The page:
Artists: Axel Petersen, Hélène Lanscotte, Irène Le Goué, Loyce Hebert, Jean Dominique Graziani, Françoise Escobar, Talou Calvet, Loïc Calmejane, Christophe Cuby, Marie Pierre, Eric Benyamine, Vincent Comte, Christophe Bonzom. Coordination: Elvire Beugnot

Dr. Rebecca Li, a Dharma heir in the lineage of Chan Master Sheng Yen, started practicing meditation in 1995. She began her  training with Master Sheng Yen in 1999 to become a Dharma and meditation instructor. Later on, she trained with John Crook and Simon Child to lead intensive retreats and received full Dharma transmission from Simon Child in 2016. She is the founder and guiding teacher of Chan Dharma Community and a sociology professor at The College of New Jersey, where she also serves as faculty director of the Alan Dawley Center for the Study of Social Justice.

Todd May is Class of 1941 Memorial Professor of the Humanities at Clemson University (which he hastens to add has nothing to do with when he became a professor). He is the author of fifteen books of philosophy, including the forthcoming A Decent Life: Morality for the Rest of Us (Chicago University Press). He is also a philosophical consultant to the television show The Good Place.

Judith Revel is a philosophy professor at Paris Nanterre University. A specialist in contemporary French and Italian thought, her work focuses on the way in which philosophy attempted to problematize its historical situation and the possibility of intervening on the present. Her Foucault avec Merleau-Ponty. Ontologie politique, présentisme et histoire was published in 2015. 

Sophie Wahnich is a senior researcher at the CNRS. Specializing in the French Revolution, she challenges the present with questions of the past and has explored the figure of the foreigner (L’impossible citoyen) and the emotions of popular movements (La longue patience du peuple). Wahnich’s In Defense of the Terror was published in 2015.

Frances Fox Piven is an internationally renowned social scientist, scholar, and activist whose commitments to poor and working people, and to the democratic cause have never wavered. Her groundbreaking work with Richard A. Cloward on the functions of social welfare and poor relief (Regulating the Poor, 1971) received front page coverage in the New York Times Book Review and ignited a scholarly debate that reshaped the field of social welfare policy. Subsequent work analyzed the conditions under which the disruptive actions of the poor influenced the foundation of the modern American welfare state (Poor People’s Movements, 1977) and were necessary to the advancement of progressive social policy and political reforms (The Breaking of the American Social Compact, 1997; Challenging Authority, 2008).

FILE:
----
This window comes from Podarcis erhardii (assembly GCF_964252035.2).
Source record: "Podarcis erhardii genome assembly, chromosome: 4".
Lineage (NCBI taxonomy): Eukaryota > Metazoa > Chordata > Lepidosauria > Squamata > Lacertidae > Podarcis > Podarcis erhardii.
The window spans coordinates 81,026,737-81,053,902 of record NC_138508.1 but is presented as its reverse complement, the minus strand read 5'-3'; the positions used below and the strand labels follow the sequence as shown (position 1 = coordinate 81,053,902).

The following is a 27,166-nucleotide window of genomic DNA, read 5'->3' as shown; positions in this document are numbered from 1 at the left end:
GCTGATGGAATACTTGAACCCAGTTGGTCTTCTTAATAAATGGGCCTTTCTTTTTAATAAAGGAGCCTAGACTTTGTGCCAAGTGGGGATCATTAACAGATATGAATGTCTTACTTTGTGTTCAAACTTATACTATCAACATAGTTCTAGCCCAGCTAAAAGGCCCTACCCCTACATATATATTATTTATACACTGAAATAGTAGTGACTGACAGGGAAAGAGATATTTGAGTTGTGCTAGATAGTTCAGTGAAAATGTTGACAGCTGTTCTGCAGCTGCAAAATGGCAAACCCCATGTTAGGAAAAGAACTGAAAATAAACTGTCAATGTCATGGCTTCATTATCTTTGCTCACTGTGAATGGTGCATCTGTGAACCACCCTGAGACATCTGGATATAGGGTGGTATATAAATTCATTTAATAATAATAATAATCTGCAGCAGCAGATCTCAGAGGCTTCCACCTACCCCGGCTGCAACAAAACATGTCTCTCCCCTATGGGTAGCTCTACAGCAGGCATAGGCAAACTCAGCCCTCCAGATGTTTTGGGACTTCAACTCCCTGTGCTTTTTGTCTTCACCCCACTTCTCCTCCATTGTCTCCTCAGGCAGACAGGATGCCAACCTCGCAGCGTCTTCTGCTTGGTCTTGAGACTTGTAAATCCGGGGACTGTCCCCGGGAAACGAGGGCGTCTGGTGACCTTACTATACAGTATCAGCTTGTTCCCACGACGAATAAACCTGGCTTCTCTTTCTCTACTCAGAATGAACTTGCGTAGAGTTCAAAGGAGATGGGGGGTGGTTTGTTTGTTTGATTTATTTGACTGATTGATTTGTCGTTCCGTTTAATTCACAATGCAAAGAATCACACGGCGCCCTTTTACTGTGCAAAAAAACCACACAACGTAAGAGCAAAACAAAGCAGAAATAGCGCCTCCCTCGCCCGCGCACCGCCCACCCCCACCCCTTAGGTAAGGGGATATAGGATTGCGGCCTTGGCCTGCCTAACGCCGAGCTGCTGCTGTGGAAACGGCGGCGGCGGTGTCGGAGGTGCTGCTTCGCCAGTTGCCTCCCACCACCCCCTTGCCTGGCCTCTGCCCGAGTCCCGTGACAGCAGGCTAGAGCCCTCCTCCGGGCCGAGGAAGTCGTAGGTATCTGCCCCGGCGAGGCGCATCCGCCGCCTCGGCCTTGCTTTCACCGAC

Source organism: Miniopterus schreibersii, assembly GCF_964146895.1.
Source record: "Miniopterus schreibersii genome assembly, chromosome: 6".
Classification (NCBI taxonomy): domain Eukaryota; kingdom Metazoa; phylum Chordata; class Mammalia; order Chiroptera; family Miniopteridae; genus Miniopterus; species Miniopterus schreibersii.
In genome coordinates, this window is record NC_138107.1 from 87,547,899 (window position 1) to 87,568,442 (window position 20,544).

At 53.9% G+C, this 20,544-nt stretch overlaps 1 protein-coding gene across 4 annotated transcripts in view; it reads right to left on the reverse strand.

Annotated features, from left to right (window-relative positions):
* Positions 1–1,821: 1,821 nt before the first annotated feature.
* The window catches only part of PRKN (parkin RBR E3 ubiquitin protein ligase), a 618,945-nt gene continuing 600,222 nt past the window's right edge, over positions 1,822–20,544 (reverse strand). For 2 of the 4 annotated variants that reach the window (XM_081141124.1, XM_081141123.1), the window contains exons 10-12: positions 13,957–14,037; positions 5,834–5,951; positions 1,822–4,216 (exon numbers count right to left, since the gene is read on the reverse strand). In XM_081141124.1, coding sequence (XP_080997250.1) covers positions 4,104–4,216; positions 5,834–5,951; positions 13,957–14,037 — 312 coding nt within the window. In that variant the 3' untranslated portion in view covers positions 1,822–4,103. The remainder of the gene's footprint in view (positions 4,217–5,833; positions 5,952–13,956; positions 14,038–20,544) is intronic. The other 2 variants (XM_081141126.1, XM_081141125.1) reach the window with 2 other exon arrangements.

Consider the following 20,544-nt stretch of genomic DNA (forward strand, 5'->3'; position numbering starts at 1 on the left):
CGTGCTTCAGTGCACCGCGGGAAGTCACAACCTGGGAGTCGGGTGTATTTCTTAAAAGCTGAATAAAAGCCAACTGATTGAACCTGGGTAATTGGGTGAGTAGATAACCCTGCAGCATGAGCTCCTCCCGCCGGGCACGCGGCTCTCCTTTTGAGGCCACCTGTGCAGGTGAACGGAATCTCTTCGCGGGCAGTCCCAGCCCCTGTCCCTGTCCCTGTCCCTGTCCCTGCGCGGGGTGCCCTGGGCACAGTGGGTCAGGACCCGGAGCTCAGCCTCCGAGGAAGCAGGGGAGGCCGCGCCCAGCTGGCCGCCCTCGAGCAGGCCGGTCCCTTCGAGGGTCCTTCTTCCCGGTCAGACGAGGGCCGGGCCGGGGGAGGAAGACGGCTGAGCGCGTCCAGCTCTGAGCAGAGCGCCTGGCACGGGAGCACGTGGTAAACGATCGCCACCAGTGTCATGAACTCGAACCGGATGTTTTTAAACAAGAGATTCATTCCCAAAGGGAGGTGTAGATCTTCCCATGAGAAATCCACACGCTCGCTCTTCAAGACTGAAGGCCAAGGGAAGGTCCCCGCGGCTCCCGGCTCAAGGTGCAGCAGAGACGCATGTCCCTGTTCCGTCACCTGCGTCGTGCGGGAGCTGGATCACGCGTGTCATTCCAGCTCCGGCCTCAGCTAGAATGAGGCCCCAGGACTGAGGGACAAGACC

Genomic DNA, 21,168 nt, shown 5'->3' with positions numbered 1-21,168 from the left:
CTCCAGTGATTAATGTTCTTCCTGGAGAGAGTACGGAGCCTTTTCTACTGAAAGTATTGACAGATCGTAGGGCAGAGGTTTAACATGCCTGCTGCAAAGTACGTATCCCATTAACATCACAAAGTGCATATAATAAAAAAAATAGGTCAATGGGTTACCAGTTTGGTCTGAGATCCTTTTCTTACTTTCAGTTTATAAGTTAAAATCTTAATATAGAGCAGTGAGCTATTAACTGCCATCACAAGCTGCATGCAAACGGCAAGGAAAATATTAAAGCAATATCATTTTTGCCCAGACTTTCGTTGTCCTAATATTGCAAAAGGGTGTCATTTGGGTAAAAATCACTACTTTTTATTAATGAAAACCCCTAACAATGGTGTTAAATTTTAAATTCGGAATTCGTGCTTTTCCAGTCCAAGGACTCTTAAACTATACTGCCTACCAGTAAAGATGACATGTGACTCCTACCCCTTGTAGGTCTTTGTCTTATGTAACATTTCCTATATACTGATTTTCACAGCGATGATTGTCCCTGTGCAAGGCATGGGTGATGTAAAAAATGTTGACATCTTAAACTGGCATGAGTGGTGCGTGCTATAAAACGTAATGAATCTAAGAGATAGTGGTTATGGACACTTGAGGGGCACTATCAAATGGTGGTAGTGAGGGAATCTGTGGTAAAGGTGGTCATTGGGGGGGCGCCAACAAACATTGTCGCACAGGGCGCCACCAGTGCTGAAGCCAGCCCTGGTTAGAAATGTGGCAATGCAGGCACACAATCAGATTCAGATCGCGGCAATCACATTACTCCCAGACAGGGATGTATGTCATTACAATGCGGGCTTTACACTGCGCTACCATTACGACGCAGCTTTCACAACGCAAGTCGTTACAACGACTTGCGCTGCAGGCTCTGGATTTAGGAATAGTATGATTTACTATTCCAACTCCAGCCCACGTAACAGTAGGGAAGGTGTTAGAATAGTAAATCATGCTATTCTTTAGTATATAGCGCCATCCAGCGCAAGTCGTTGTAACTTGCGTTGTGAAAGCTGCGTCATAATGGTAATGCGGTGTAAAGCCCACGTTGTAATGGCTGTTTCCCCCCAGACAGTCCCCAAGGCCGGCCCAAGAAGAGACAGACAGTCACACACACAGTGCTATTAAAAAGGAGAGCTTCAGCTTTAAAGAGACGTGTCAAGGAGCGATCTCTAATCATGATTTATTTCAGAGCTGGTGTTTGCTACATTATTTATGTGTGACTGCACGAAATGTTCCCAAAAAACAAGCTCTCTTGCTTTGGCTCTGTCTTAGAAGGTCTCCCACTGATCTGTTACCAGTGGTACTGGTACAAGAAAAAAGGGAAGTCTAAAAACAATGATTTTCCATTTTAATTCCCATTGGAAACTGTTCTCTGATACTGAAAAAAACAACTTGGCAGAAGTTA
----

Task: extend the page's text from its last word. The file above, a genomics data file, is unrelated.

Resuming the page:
Dr. John Francis is a National Geographic Explorer, and environmental educator. A former United Nations Environment Program goodwill ambassador, Dr. Francis speaks on environmental issues internationally. He began his work in 1971, when after witnessing an oil spill in San Francisco Bay he stopped using motorized vehicles and took a vow of silence lasting 17 years. The founder of Planetwalk, an environmental awareness organization, he ended his silence on Earth Day 1990, telling the assembled crowd, “Environment is about how we treat each other.” Francis authored Planetwalker: 17-Years of Silence, 22-Years of Walking, and Ragged Edge of Silence: Finding Peace in a Noisy World, both published by National Geographic Books.

Guillaume Faburel is a professor of urbanism, geography and political science at the University Lyon 2 and at the Institut d’études politiques of Lyon. He has directed research examining our ways of life and political commitments as well as urban planning policies and their social, spatial and ecological effects. He is the author of most recently Les métropoles barbares : Démondialiser la ville, désurbaniser la terre.

Felwine Sarr is a Senegalese scholar and writer. His research focuses on epistemology, economic policies and the history of religious ideas. He has published Dahij105 Rue Carnot, Méditations AfricainesHabiter le MondeIshindenshin and Restituer le patrimoine Africain with Benedicte. His Afrotopia is forthcoming in English in 2019.